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Experts tend to like their clutch to hit immediate and hard like an on/off switch. First things first though. Pull the lever and the rubber dust cover off to make sure the piston in the master is actually returning to the snap ring. There is a spring above the piston that can be damaged if the lever takes a hard hit. Looking at the photo the adjustment screw should never have to be that far out so that looks funky but maybe those levers are not the correct ones for that bike. People that have measured the throw of the pressure plate report it to be around 1.27mm so there's not a lot to play with. Theoretically the hydraulic clutch is self adjusting as the slave piston only comes back as far as the pressure plate pushes it so its resting position is variable depending on wear and manufacturing tolerances. If the actuator assembly is put back together wrong it's possible the clutch will still seem to work but not work correctly. I think we've all lost the ball bearing that sits between the push rod and the actuator at one time. Replace it with a slightly different bearing and the clutch behaves a bit "odd". Along that line the Japanese video you're referring to uses shims to take up any slack in the actuator mechanism so that the clutch actuation takes place without any slack in the throw. This is to address the problem of clutch drag with the lever pulled in. Referring back to the 1.27mm of pressure plate throw, if you pull the lever at the handlebar all the way in and the piston in the slave cylinder moves 1.4mm over the entire lever travel that is a fixed amount. If the resting position of the clutch actuation mechanism has 0.5mm of slack in it you will only move the pressure plate 0.9mm which may cause some drag as the plates move past each other. If you use washers to take up the slack in the actuator mechanism so there is no slack then you get the full pressure plate movement of 1.4mm and less drag. These are numbers just for illustration, not actual measured values. Bear in mind that free throw at the lever is not necessarily the free throw of the actuation mechanism. The master cylinder must have dead space in its throw to allow the bleed hole in the reservoir to be uncovered. That part of the travel has no effect on the pressure plate as you noted. Since an expert had the bike I wonder if it could have an accessory slave cylinder. Might be worth asking if you can. One other thing I think worth noting is on my bikes I ditch the thicker plates on the ends of the clutch pack for two more of the 2.7mm plates. I just like the feel better being a duffer with no expert ambitions. Or intermediate ambitions for that matter.? Having done the clutch fix on so many bikes I have a stack of various Beta clutch plates in the garage. Some of them given to me by people who thought they needed to replace their plates.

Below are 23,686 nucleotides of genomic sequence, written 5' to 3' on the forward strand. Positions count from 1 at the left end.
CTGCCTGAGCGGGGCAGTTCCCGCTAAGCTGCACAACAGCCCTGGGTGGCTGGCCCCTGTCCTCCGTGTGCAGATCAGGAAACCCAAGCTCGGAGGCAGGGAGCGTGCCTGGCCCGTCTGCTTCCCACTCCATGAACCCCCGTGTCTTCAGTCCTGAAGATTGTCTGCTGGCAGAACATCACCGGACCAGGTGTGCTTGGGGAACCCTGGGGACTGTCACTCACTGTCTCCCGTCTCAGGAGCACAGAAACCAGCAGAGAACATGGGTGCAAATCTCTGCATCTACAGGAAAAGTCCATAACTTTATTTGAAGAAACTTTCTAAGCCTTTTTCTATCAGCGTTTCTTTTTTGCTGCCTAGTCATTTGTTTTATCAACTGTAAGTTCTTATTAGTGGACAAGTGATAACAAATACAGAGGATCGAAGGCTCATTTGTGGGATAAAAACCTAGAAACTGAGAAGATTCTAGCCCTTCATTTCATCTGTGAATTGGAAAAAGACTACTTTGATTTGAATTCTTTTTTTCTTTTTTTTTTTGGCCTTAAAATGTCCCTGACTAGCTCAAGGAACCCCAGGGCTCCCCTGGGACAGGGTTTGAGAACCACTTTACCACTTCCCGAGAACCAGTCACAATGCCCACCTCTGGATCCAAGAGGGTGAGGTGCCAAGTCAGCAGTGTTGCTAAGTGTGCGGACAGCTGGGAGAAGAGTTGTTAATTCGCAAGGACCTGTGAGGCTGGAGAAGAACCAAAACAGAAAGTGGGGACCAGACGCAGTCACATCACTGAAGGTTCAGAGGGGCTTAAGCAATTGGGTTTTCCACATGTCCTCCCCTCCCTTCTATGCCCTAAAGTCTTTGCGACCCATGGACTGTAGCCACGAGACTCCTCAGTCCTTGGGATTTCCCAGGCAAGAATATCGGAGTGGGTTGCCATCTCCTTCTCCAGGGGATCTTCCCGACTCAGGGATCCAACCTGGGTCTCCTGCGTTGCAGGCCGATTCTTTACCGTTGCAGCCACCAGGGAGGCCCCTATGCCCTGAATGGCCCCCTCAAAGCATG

In theory it's a really simple mechanism but in reality they can be very finicky if the bits aren't all in the right place.

This is where I wish all you guys were local so I could see it in person.

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Dan, thank you very much for your comprehensive reply. It is a lot to take in but at least I know what were the shims used for. As you mentioned accessory slave cylinder I believe it has not been replaced with a different or upgraded version - only caps on reservoirs are Apico instead of Beta originals. No idea what benefit that can provide. 

If I may ask you, your replacement of the thicker plates on both end of a clutch basket was to make the action of engagement smoother or it increases the length of throw? As you mentioned, the the clutch is self-adjusting...

There is one thing I have not mentioned. I removed two springs from the pressure plate assembly to ease the operation. Now I can ride without hurting finger but obviously the clutch is slipping in highest gears. Out of interest, would this have similar negative effect for clutch engagement even in the lowest gears? I am now thinking about how quickly can remaining springs push out the oil from the spaces between the plates. There could not be a change in the way the piston or slave cylinder operates but as I have no other adjustment available, I will put them back for the next ride. Fingers crossed ?

Also I would like to acknowledge the helpfulness of this forum. For me it is very useful source of information thanks to many dedicated people who share their knowledge and donate their time to others.